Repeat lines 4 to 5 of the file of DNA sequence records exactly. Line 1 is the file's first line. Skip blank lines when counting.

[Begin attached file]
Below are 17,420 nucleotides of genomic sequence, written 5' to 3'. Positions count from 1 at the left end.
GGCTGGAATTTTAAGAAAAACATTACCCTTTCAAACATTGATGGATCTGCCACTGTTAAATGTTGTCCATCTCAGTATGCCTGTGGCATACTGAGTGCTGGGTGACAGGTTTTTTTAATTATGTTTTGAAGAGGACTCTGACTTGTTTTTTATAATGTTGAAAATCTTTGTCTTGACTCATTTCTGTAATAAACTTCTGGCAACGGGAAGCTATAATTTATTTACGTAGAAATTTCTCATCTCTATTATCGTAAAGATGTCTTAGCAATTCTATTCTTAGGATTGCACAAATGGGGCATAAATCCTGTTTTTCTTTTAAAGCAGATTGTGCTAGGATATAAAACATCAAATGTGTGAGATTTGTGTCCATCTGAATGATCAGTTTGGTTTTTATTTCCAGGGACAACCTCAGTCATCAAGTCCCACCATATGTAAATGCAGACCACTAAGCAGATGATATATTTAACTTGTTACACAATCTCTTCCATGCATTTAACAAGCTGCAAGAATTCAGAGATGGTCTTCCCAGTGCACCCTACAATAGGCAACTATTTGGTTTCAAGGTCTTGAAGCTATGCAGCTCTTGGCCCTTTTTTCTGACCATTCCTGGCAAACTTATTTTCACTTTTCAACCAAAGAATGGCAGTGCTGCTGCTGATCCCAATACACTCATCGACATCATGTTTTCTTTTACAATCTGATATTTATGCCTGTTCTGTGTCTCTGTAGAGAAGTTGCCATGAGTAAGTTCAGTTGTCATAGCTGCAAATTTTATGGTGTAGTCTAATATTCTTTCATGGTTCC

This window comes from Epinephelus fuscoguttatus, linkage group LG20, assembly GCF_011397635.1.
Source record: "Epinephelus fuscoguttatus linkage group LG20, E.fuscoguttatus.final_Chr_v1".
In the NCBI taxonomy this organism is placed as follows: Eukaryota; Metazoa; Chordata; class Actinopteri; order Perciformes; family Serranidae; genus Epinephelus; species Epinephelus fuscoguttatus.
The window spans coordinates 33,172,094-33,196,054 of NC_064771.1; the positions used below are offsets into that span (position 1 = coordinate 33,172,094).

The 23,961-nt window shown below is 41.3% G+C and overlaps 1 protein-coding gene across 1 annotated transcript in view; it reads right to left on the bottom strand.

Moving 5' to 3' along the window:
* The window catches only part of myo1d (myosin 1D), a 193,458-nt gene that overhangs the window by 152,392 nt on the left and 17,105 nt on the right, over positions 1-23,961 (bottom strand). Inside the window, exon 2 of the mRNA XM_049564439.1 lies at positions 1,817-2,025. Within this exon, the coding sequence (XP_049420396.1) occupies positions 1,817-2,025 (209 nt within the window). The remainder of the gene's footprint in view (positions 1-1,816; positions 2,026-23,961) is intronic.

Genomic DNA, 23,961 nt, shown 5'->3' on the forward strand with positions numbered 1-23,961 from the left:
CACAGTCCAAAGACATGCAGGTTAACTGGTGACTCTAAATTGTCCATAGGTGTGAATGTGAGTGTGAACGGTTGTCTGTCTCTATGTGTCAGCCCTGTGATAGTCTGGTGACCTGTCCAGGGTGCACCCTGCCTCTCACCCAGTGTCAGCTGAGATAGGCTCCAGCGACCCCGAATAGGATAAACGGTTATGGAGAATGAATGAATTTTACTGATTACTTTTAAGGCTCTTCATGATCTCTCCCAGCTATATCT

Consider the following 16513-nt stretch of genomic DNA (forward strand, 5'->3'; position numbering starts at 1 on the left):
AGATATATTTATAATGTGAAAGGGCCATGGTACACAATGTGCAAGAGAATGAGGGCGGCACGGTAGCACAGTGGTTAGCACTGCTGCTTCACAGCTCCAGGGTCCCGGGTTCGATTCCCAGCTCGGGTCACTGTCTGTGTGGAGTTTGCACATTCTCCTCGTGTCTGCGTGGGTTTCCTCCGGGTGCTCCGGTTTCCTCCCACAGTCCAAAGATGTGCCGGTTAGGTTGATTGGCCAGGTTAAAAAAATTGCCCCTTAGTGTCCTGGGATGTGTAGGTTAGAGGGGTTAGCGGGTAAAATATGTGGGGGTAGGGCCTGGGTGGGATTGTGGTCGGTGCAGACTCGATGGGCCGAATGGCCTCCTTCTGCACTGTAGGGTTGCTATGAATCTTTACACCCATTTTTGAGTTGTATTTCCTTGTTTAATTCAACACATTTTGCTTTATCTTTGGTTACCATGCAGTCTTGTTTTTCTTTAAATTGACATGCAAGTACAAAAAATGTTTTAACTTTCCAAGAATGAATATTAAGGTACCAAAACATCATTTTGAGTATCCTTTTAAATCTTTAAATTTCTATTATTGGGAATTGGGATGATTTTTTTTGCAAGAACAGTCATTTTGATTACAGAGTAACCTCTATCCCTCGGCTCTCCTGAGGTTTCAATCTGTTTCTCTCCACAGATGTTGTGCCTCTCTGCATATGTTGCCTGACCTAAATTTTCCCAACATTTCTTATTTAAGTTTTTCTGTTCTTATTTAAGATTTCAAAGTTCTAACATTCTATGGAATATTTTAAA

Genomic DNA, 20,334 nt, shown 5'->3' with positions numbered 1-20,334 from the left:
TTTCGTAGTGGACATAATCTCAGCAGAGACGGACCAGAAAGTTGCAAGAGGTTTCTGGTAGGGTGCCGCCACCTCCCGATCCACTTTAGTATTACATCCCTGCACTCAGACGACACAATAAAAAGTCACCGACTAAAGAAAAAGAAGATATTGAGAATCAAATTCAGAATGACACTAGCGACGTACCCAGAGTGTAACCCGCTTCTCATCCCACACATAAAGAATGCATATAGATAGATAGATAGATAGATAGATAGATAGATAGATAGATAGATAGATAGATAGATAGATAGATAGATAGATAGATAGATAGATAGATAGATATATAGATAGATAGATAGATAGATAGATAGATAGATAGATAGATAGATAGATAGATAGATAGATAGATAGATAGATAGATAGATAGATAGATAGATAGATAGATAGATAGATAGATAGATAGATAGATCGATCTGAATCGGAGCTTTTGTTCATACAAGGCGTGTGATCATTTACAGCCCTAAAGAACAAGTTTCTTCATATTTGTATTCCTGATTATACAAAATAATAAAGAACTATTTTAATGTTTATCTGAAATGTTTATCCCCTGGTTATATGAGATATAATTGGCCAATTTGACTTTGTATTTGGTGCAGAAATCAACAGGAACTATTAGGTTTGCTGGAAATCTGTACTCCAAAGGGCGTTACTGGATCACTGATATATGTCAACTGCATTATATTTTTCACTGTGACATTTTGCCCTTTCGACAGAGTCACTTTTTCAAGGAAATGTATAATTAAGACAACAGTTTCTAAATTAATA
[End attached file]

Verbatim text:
Source record: "Epinephelus fuscoguttatus linkage group LG20, E.fuscoguttatus.final_Chr_v1".
In the NCBI taxonomy this organism is placed as follows: Eukaryota; Metazoa; Chordata; class Actinopteri; order Perciformes; family Serranidae; genus Epinephelus; species Epinephelus fuscoguttatus.